Brooklyn Boro

I remember playing boxball, stoop ball, and penny ball in 1940s Brooklyn

September 3, 2020 William A. Gralnick
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All you needed was a round, pink ball and one other person. In some sections of Brooklyn, the balls were called pinkies. Ours were “spauldeens,” and the numbers of games one could play with them were astounding.

Over the next few months, I will be devoting this space to the games we used to play. Your thoughts, memories, comments are invited.

Watch the Eagle’s video about Brooklyn Stickball Old Timers Day, titled “50 Years of Stickball in Brooklyn.”

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Let’s start with boxball. For this one, players needed another person and three squares of cement sidewalk. It was miniaturized tennis without the racquets. Your hand was your racquet. One person served, the other hit it back. It sounds boring; it seemed to have no challenge to it. But if that’s what you thought, you’d be dead wrong and a loser.

The game started with one person serving. Sometimes you flipped a coin for service, sometimes you played a game for it. There were very few rules. The first was the ball had to stay within the lines; the second was every serve had to pass through the center box.

Spauldeens, especially new ones, had enough compressed air pumped into them that they were hard enough to sting when you slapped them and had some real giddy-up as well.

In addition, the surface of the ball (the skin) was not smooth like a marble, nor was it so rough that it wasn’t smooth. It was rubber and therefore different in texture from, say, a plastic ball and different from the dimpled surface of a basketball. A good boxball player could make the ball slice left or right, jump forward, almost stop short, or the player could just smash the thing so hard it hit the middle box and flew by you before you saw it coming.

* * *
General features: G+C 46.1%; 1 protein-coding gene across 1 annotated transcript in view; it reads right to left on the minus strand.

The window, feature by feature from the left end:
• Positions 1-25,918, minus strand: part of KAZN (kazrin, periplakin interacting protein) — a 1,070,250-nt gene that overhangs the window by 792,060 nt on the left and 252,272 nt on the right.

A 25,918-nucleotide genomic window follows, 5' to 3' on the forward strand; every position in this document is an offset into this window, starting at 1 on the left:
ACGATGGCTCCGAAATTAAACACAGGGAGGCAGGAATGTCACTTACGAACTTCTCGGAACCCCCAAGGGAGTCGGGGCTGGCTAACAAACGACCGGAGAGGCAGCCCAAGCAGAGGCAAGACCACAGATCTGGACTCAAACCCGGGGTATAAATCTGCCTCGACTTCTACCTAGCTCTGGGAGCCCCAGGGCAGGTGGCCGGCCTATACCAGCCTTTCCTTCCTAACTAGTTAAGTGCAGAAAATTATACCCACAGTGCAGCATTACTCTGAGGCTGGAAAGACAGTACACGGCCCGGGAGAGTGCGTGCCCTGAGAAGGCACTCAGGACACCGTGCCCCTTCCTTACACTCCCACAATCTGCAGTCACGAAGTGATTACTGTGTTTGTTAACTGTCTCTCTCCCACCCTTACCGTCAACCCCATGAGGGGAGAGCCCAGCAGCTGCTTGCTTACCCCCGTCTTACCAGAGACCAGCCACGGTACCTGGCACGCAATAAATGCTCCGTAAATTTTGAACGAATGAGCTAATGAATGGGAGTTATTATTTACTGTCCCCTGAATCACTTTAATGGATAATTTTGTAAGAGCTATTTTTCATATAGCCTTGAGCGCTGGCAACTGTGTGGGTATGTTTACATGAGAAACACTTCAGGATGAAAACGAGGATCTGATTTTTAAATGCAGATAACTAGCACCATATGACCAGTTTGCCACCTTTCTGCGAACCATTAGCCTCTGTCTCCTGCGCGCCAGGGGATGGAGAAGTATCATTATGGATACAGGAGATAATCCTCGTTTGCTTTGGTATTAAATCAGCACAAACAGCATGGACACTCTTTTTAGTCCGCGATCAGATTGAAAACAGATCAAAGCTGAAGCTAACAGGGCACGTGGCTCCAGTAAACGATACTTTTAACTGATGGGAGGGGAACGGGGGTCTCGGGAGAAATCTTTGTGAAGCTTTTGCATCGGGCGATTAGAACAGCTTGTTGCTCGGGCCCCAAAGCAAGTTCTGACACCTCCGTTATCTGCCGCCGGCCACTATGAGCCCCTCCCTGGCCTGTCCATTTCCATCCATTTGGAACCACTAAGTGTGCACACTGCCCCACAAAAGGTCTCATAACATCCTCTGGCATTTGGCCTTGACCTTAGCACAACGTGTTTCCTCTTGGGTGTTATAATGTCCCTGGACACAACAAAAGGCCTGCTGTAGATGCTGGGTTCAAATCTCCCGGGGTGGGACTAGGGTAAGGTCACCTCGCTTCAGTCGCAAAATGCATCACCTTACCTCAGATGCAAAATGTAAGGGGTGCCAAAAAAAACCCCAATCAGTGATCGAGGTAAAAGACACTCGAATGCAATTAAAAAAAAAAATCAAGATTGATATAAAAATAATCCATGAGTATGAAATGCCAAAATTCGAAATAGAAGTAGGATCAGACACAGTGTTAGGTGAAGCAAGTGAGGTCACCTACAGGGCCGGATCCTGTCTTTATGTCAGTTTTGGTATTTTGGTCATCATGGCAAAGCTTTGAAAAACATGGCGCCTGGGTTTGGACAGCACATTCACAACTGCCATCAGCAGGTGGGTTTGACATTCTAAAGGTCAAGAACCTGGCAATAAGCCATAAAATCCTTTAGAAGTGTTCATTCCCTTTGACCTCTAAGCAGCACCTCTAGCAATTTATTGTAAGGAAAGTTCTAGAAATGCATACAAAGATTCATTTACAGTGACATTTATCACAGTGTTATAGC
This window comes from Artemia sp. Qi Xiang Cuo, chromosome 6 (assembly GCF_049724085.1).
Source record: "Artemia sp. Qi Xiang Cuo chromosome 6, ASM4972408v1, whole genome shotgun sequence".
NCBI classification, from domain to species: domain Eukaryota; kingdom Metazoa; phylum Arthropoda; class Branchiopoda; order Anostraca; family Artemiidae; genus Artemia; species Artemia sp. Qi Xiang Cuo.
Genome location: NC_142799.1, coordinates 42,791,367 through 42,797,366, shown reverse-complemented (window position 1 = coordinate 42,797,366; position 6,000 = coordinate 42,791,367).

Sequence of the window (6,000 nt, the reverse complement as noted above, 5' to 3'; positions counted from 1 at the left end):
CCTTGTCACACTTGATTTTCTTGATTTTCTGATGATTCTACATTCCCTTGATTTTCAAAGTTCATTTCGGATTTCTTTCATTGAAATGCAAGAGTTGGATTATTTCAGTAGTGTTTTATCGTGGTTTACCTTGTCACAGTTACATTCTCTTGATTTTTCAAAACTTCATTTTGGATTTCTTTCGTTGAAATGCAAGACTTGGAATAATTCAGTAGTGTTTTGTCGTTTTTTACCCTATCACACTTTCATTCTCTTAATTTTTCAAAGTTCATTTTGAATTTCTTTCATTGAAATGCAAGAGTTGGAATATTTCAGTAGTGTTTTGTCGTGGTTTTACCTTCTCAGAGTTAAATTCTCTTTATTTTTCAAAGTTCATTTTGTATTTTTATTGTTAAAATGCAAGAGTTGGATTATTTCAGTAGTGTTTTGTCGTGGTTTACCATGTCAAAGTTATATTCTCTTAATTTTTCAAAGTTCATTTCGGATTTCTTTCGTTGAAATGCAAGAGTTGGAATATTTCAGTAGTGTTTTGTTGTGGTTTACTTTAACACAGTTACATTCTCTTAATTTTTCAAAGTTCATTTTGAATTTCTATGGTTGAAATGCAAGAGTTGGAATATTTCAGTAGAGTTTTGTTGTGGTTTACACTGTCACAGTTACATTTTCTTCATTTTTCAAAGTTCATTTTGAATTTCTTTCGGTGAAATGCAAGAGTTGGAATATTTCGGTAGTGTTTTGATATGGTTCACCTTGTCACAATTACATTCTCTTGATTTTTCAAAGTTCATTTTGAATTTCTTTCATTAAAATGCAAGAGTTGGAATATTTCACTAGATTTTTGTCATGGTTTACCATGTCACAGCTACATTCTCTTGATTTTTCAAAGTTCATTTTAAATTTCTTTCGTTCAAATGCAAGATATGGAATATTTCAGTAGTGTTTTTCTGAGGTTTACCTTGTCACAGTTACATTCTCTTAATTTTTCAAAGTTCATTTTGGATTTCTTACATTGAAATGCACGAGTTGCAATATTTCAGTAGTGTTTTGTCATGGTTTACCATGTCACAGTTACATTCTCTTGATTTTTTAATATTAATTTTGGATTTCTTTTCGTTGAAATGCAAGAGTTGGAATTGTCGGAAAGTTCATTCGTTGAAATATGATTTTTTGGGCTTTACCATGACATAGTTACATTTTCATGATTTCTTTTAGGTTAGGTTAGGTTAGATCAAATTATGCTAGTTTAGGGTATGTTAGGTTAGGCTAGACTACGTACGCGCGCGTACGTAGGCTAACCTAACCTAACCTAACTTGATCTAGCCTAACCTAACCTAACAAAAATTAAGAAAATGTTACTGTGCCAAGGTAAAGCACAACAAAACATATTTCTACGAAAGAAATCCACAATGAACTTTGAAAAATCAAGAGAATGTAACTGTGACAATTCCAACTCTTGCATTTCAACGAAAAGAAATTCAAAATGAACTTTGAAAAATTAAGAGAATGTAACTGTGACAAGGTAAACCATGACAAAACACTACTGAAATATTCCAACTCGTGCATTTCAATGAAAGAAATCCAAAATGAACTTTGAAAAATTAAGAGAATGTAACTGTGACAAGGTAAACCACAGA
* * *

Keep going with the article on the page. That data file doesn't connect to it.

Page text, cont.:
Read about native Brooklynites’ Florida stickball league, the Wycliffe Stiffs, in “Brooklyn Natives and Their Stickball League in Florida.”

And like a good tennis player, a good boxball player was an ace at putting the ball in the far corners of the middle box, so that in attempting to return it you looked like a ball player who put his all into what he was sure was a fast ball and corkscrewed himself into the ground because it was a 77 mph change up.

Depending on when you started the game (i.e. how close to dinner) was how long you played. If you were evenly matched you could play ball for hours or until it felt like your arm was going to fall off onto the cement.

Sometimes you’d switch to a form of gambling that was easier on the arm. In our neighborhood, we called it penny ball even though every so often a quarter slipped in, and if you really wanted a challenge you played with dimes. This was penny ball (no matter what coin you were playing with).

This was one of the wonders of growing up in Brooklyn. Most every place had sidewalks. All the sidewalks were divided the same way. You never had to go very far to find a candy store that sold a spauldeen.

If you got tired of box ball but not tired of playing, all you had to do was reach into your pocket, find a coin, and put it in the center of the middle box. It was now equidistant from each player. The object? Hit the coin. If it flipped, it was yours. Simple right? Not so much. Thus, it was frustratingly possible to “hit the nail on the head” and get nothing for your efforts.